January 2023 Photo Contest

Starting 2023, CFRES is holding a photo contest. These photos are from students (undergraduate or graduate). If you’re a student and you’d like to submit images, here are the following guidelines:

  • Any undergraduate or graduate student can submit a photo
  • Photos of students in class, in labs are welcome as well as other subjects
  • Photos should be taken during the month in which the contest is being run
  • Each student can submit no more than 3 photos per month
  • Photos taken within the Keweenaw region are preferred
  • By submitting your photos, you agree to allow CFRES to reproduce them (with attribution) in future web or print materials
  • Email Sarah Atkinson (sjbird@mtu.edu) up to three photos per student per month by the end of the month.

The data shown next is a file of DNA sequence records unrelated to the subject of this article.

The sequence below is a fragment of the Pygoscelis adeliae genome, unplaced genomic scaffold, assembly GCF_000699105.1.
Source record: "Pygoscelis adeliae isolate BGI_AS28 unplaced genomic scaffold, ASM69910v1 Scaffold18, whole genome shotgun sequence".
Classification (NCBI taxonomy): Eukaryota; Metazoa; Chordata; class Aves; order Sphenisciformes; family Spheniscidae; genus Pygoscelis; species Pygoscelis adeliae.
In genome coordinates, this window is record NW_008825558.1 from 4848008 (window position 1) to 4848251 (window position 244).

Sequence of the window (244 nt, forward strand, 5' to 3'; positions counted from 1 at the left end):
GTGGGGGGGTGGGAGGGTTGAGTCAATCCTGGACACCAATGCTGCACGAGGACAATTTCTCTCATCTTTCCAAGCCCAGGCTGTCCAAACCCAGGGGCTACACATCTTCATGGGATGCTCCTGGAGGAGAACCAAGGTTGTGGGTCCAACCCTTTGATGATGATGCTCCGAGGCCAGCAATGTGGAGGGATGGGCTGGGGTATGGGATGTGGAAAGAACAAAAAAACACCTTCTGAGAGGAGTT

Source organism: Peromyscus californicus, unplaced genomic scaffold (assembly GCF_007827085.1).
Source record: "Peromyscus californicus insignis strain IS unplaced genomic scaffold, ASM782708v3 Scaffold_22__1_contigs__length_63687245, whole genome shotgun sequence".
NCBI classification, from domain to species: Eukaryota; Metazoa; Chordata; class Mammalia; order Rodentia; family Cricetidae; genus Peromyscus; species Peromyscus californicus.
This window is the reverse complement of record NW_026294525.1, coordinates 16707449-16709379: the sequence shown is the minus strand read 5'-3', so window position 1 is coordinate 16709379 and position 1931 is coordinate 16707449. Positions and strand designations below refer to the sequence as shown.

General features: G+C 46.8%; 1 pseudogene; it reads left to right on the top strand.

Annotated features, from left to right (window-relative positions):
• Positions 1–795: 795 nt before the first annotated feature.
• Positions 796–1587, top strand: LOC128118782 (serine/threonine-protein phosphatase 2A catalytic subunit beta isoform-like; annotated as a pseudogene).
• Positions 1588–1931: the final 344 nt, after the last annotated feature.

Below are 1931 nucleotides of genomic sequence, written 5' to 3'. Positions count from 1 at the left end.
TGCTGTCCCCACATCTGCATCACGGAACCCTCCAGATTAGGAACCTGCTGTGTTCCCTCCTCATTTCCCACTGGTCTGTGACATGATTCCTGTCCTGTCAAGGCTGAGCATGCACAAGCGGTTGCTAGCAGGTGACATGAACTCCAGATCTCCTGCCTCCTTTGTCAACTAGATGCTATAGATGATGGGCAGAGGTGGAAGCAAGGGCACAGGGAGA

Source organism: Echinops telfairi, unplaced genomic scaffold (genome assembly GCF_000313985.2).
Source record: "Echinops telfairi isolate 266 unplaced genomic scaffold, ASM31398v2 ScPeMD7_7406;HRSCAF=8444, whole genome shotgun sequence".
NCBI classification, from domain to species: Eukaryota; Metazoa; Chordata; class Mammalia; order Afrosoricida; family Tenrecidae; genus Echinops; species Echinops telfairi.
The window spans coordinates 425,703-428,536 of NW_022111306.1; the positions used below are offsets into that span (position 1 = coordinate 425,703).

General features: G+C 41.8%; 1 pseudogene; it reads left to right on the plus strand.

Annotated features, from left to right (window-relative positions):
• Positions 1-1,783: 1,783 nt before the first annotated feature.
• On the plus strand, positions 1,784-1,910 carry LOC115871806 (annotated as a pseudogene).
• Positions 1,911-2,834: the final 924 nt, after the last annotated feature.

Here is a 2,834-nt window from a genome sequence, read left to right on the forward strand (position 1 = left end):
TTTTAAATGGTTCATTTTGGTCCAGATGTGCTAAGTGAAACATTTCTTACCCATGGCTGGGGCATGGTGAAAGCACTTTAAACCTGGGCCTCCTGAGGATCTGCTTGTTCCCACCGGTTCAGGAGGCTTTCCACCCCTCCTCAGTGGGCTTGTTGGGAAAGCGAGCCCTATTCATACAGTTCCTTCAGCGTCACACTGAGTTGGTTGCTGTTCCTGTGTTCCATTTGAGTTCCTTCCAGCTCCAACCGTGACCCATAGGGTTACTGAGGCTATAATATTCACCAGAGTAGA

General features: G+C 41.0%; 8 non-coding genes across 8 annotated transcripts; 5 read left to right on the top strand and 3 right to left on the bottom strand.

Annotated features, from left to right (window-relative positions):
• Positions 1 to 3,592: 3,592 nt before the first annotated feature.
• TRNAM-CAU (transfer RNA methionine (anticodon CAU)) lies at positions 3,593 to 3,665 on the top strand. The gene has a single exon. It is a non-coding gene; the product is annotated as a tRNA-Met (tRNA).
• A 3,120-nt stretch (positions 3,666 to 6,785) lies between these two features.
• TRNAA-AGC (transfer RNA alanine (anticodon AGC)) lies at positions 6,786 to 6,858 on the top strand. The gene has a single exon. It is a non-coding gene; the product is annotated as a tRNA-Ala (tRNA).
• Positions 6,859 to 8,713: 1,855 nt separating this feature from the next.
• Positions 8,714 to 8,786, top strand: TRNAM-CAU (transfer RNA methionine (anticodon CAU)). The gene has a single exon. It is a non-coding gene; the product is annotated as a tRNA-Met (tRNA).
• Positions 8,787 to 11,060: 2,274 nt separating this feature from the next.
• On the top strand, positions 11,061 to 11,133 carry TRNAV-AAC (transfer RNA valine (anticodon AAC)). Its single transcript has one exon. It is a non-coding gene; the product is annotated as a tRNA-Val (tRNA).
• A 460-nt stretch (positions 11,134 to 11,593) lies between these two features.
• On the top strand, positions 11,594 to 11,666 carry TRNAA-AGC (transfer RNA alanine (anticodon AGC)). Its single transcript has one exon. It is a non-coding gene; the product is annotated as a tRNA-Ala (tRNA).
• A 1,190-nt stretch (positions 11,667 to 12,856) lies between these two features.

The winner for January was Sam Kurkowski, a graduate student here. The winning image can be seen below.

A person riding on a mountain bike on the lake coast.
Winner of the January 2023 photo contest, taken by Sam Kurkowski

Here are the other photos that students submitted, in no particular order. Thanks to everyone who participated!

New Degree Program: Natural Resources Management

The Presidents’ Council, State Universities of Michigan has approved Michigan Tech’s new Bachelor of Science degree in Natural Resources Management. The new program will start this fall.